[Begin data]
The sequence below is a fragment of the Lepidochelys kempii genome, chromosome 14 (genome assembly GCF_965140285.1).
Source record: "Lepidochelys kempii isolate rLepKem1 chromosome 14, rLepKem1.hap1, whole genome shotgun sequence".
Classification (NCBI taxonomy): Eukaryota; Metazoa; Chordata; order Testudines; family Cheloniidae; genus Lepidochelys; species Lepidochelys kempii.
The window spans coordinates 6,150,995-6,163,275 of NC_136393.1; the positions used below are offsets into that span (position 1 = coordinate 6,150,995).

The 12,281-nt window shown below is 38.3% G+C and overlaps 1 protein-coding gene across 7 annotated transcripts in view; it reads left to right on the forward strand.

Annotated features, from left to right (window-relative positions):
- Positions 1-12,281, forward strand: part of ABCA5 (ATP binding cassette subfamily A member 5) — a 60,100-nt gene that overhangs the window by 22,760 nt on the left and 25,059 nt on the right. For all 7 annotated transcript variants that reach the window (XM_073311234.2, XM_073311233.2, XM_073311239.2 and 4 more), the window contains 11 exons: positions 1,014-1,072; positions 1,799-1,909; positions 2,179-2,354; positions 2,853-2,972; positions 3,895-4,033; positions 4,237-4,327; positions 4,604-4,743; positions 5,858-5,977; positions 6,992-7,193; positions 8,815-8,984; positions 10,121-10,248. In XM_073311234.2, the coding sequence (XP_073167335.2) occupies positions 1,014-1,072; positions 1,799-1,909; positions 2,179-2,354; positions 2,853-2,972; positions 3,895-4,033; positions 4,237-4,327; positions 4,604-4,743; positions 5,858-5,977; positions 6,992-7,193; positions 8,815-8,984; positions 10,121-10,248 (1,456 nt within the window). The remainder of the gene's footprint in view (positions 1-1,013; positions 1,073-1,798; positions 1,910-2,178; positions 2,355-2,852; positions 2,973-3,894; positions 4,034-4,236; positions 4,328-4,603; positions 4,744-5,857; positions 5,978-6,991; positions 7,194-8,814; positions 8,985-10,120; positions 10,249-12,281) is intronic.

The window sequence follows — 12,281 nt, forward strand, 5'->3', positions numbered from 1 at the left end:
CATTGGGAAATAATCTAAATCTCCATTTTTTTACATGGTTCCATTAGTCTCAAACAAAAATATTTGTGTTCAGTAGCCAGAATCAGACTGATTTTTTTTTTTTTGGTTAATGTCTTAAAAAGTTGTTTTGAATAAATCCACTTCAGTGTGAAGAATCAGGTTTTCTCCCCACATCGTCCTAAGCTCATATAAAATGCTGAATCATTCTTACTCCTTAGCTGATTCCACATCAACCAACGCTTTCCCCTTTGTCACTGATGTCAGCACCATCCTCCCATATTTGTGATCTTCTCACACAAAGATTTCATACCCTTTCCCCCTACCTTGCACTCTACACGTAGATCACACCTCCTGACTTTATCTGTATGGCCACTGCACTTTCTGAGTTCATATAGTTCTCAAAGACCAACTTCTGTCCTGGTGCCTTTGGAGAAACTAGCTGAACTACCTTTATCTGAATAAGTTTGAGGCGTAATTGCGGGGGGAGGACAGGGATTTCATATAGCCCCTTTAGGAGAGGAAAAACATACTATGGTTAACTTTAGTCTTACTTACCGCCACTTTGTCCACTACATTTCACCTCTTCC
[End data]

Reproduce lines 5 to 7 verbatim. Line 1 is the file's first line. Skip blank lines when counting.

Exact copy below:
The 12,281-nt window shown below is 38.3% G+C and overlaps 1 protein-coding gene across 7 annotated transcripts in view; it reads left to right on the forward strand.

Annotated features, from left to right (window-relative positions):
- Positions 1-12,281, forward strand: part of ABCA5 (ATP binding cassette subfamily A member 5) — a 60,100-nt gene that overhangs the window by 22,760 nt on the left and 25,059 nt on the right. For all 7 annotated transcript variants that reach the window (XM_073311234.2, XM_073311233.2, XM_073311239.2 and 4 more), the window contains 11 exons: positions 1,014-1,072; positions 1,799-1,909; positions 2,179-2,354; positions 2,853-2,972; positions 3,895-4,033; positions 4,237-4,327; positions 4,604-4,743; positions 5,858-5,977; positions 6,992-7,193; positions 8,815-8,984; positions 10,121-10,248. In XM_073311234.2, the coding sequence (XP_073167335.2) occupies positions 1,014-1,072; positions 1,799-1,909; positions 2,179-2,354; positions 2,853-2,972; positions 3,895-4,033; positions 4,237-4,327; positions 4,604-4,743; positions 5,858-5,977; positions 6,992-7,193; positions 8,815-8,984; positions 10,121-10,248 (1,456 nt within the window). The remainder of the gene's footprint in view (positions 1-1,013; positions 1,073-1,798; positions 1,910-2,178; positions 2,355-2,852; positions 2,973-3,894; positions 4,034-4,236; positions 4,328-4,603; positions 4,744-5,857; positions 5,978-6,991; positions 7,194-8,814; positions 8,985-10,120; positions 10,249-12,281) is intronic.